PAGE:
16. I’m aware that putting chlorine tablets directly into the skimmer is a big fat NO when it comes to pools. Recently we switched over to a saltwater system which I absolutely love. I do not like running a boost though because I think it puts a lot of strain on the salt cell, my pump, my energy bill Etc… when we have had a lot of rain, I have taken a chlorine tablet and smashed it into small chunks. These are leftovers from my chlorinated system. I take one of the chunks and I put it in the skimmer at the beginning of the day when the system First turns on. By the end of the day it has completely dissolved. I have been doing this for the last couple weeks and every week we have had our water professionally tested with perfect results. That is all I have done I have not added any other chemicals. I know that the damage comes from when the system shuts down and the tablets it’s in the skimmer dissolving and becoming a very high concentration. That being said, am I still causing harm by performing my chip method?

    1. The chip method may be causing damage to parts, just in smaller increments. Because either way you slice it (or crumble it) there is still undiluted chlorine coming in contact directly with your pump and filter parts. Since you are in Florida, I would go to one of the hundreds of pool stores, or even a Publix to get a floater. They are super cheap and simple. Drop a whole tablet in the container and throw it in the pool. It does the same basic job as the skimmer basket method, without the chance of equipment damage.

      1. I was just looking for a way to use up the 3 tablets we had. I don’t want to buy anymore, and if I need to run a Boost, ill just but liquid chlorine and shock it.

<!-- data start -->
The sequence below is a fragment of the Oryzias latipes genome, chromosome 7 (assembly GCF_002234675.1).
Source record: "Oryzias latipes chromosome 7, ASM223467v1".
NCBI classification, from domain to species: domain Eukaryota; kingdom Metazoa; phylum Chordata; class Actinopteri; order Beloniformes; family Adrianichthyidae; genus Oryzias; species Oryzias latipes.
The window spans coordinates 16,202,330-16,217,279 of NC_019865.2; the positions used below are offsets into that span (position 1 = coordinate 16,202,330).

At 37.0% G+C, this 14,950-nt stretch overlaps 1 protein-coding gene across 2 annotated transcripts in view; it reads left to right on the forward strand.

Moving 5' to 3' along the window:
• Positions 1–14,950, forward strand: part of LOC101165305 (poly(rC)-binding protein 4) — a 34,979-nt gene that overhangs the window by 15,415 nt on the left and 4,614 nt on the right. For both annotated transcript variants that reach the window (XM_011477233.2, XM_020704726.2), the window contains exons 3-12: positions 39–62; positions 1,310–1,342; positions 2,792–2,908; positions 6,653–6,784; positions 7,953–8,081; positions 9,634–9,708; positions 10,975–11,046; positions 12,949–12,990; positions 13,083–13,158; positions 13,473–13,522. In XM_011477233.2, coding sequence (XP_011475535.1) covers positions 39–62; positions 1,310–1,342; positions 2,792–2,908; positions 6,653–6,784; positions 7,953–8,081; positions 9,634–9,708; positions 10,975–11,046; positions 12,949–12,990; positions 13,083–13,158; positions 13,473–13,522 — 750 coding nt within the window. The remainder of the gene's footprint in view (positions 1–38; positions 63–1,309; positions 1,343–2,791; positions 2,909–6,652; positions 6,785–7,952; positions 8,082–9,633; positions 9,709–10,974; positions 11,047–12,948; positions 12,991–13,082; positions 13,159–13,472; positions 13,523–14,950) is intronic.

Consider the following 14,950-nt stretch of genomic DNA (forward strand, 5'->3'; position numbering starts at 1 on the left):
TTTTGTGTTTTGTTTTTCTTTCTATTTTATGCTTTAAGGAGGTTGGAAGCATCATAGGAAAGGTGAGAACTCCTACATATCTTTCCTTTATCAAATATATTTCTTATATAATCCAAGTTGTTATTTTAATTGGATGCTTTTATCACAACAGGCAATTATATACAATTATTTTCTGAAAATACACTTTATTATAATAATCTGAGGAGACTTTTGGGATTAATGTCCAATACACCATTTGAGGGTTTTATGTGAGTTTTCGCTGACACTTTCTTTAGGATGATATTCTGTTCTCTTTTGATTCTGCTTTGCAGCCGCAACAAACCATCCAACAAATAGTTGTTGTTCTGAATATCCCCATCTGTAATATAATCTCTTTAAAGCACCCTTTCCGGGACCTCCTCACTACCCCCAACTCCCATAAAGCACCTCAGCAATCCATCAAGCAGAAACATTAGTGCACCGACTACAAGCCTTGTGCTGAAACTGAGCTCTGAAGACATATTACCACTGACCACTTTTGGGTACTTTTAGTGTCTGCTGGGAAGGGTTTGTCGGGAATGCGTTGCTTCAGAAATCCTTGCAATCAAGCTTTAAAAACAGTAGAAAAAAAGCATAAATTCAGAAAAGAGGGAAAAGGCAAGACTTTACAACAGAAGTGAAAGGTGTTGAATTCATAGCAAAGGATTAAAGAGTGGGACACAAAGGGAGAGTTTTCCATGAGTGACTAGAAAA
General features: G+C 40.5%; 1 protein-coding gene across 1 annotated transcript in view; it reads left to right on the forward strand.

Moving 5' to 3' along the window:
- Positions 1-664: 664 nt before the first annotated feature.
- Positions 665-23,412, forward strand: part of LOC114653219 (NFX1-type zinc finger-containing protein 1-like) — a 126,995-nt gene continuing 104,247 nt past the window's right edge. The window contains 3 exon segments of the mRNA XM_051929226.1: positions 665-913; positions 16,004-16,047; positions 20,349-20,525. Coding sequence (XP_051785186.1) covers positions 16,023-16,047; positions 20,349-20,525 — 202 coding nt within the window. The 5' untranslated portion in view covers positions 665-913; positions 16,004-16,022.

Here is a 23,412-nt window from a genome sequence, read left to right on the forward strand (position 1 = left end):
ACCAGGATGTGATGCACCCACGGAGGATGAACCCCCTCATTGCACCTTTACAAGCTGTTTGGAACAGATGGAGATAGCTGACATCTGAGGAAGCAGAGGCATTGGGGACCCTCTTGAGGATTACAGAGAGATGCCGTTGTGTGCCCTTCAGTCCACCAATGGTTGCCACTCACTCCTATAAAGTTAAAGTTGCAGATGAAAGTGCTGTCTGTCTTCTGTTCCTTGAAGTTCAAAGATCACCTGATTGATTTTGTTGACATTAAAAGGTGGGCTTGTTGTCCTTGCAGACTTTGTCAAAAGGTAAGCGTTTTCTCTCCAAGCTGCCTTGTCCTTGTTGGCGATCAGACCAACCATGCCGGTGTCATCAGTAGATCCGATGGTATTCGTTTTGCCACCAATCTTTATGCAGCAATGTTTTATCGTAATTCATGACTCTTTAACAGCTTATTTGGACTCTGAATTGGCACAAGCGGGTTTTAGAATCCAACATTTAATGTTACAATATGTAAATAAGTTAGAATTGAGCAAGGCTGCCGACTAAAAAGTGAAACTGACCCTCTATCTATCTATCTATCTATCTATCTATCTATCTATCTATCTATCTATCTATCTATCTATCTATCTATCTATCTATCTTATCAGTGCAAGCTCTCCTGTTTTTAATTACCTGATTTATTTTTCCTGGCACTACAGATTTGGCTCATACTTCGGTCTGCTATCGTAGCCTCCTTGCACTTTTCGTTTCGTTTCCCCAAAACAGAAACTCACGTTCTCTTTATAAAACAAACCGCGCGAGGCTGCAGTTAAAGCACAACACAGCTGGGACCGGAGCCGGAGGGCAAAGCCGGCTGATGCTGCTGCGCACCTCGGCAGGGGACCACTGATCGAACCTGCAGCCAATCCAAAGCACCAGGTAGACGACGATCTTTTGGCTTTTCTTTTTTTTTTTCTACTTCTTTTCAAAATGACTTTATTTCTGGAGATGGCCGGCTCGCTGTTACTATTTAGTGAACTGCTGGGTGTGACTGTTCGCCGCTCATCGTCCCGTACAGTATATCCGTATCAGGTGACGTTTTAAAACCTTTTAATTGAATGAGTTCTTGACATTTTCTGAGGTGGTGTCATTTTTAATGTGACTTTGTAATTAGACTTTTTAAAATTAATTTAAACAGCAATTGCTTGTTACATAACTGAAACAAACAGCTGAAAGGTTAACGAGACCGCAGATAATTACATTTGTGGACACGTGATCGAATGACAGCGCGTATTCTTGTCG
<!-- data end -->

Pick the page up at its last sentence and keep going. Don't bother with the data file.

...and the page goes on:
Good to know anyways!
        Thanks.
        PS… Sure, we can be friends lol!😁
        PPS… My husband had been doing pool service and installations for 20 years. Don’t tell him I did this!😉
        He won’t ever answer me, so I come to this site for answers, but he did say don’t put tablets in the skimmer.

  17. I don’t have a Manuel. I just moved into this house. It did not come with Manuel and my floater was bought from a pool supply without a box or Manuel. Otherwise I would not have taken the time to ask you

    1. Nice attitude. By the way, Manuel is a Spanish man’s name. The word you’re looking for is, manual.

  18. I have a 15 x 35 in ground liner pool. How many chlorine tablets to use in a floater? . I was advised by pool company not to put tablets in skimmer and to use a floater. Thanks.

    1. Read the manual, it should list the capacity of the floater, and put that many in. Give it a few days, test the water and see how the chemical levels are doing to determine if there needs to be a change in your approach.

  19. Hi,
    I just bought an above ground ring pool. I would prefer to use salt instead of chemicals. I currently have the pool, a pump and a filter that all came as a package. If I go with salt, what other accessories/equipment will I need to buy (aside from the salt) in order to make this work?
    Thank you 🙂

      1. Thanks Matt. This is very helpful. In the interest of finances, I am wondering if all the mentioned equipment is really necessary or if it possible to test the pool each water and add salt as needed (instead of buying an actual salt system)?
        If not, I may just go with chemicals since I won’t need to purchase additional equipment…

        1. You can’t just add salt to the pool instead of chemicals. You need a salt cell that converts the salt water into chlorine. You should just stick to using the basic chlorine setup that the pool cans with…

  20. I have a above ground pool I switched to salt can I use liquid chlorine also so it doesn’t turn green.

    1. Yes, you can bolster your salt chlorinator with liquid chlorine. But the more important question, is why is your pool turning green with a new salt system installed?

  21. Hello,
    I have a 15 x 52 above ground round pool, I’m using an Intex sand filter. My issue is it keeps putting sand back into my pool. I have emptied, cleaned and check the laterals and main tube no cracks or holes. I backwash for three minutes after vacuuming then rinse for about a minute before switching to filter. But after all that I still get sand. What could possibly causing the sand to return?

    1. There is a chance you cannot see the crack or seam because it only presents itself when under pressure from the pump. The best bet would be to replace the set of laterals, unless you want to take it apart one more time.

      1. Our pool company said that the pucks should not contain copper as they will eat away the heater, also Costco’s chlorine tablets have copper.

        Is this a ploy to buy there products.
        Currently using Leslie’s tablets.

        CONFUSED we are